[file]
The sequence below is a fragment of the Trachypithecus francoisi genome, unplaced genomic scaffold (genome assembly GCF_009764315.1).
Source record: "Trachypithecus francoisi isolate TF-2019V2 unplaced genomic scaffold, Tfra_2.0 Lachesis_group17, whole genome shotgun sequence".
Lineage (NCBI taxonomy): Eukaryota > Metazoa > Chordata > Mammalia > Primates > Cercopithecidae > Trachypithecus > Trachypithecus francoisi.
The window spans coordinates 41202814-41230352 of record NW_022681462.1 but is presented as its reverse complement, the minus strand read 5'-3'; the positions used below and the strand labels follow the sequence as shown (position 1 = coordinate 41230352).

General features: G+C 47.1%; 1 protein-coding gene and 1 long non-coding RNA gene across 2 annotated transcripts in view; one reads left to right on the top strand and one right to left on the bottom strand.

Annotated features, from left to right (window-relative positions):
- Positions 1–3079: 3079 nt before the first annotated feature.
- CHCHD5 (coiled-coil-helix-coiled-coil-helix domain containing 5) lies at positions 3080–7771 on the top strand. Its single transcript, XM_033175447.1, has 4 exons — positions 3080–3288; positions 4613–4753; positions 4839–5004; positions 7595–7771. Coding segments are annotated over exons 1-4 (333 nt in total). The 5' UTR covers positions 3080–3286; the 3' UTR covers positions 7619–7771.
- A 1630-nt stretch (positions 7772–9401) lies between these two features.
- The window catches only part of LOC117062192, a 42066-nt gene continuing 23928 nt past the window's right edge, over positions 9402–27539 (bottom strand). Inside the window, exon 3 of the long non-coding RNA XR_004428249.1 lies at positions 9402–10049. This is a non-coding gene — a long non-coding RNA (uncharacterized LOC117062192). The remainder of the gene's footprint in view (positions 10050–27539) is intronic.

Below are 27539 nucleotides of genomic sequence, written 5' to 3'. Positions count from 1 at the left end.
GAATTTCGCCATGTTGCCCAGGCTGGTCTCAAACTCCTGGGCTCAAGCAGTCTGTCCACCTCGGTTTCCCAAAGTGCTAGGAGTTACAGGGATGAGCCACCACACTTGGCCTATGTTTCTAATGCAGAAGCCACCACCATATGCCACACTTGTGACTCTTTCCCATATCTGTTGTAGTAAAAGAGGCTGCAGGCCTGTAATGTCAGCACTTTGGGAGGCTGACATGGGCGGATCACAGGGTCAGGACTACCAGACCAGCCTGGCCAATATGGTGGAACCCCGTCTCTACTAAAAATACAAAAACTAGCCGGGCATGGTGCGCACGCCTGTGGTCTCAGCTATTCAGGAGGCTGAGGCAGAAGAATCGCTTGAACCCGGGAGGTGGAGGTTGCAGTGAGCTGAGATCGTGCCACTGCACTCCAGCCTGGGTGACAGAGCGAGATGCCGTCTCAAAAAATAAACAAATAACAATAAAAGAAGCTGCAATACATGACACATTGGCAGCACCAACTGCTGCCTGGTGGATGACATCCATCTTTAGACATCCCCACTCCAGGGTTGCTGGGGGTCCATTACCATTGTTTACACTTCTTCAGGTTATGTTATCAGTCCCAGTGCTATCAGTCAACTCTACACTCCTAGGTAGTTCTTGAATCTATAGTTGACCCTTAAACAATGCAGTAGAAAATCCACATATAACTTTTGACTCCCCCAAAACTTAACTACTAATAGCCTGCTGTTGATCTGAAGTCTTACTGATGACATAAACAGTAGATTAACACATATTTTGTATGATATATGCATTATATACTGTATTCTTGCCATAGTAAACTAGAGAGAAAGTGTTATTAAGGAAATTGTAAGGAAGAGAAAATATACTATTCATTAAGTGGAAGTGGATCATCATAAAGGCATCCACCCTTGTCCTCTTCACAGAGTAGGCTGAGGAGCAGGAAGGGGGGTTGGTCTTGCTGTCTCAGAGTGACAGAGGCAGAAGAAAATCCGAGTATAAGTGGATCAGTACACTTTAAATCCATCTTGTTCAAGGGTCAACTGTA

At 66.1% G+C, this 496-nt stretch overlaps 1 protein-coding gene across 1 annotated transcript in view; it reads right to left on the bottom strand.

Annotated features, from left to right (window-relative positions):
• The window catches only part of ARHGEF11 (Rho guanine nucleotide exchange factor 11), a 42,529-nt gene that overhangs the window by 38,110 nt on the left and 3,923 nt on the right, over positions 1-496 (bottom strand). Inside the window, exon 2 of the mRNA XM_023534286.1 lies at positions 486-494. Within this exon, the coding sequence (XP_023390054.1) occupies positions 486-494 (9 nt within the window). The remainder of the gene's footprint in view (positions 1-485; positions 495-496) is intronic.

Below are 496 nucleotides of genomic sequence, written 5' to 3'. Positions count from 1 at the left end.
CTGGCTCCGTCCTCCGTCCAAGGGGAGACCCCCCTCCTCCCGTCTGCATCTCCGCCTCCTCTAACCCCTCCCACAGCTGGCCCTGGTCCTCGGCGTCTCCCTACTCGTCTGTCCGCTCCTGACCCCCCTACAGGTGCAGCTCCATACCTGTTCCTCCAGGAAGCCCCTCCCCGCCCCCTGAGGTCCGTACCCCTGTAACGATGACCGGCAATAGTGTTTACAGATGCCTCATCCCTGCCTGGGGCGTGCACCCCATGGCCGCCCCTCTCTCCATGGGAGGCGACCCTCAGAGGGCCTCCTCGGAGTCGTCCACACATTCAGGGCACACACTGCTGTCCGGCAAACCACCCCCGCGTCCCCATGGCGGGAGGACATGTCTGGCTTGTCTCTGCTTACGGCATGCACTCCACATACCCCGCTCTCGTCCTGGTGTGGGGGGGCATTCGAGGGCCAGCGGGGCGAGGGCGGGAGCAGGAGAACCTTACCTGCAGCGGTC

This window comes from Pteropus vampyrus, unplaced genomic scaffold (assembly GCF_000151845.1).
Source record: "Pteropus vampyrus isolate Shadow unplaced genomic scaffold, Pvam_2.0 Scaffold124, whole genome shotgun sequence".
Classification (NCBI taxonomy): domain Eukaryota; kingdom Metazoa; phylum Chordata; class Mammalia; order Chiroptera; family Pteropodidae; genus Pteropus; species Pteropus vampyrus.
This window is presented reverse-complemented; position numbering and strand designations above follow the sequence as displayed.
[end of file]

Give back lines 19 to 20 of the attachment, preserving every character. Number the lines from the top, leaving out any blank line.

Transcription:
Source record: "Pteropus vampyrus isolate Shadow unplaced genomic scaffold, Pvam_2.0 Scaffold124, whole genome shotgun sequence".
Classification (NCBI taxonomy): domain Eukaryota; kingdom Metazoa; phylum Chordata; class Mammalia; order Chiroptera; family Pteropodidae; genus Pteropus; species Pteropus vampyrus.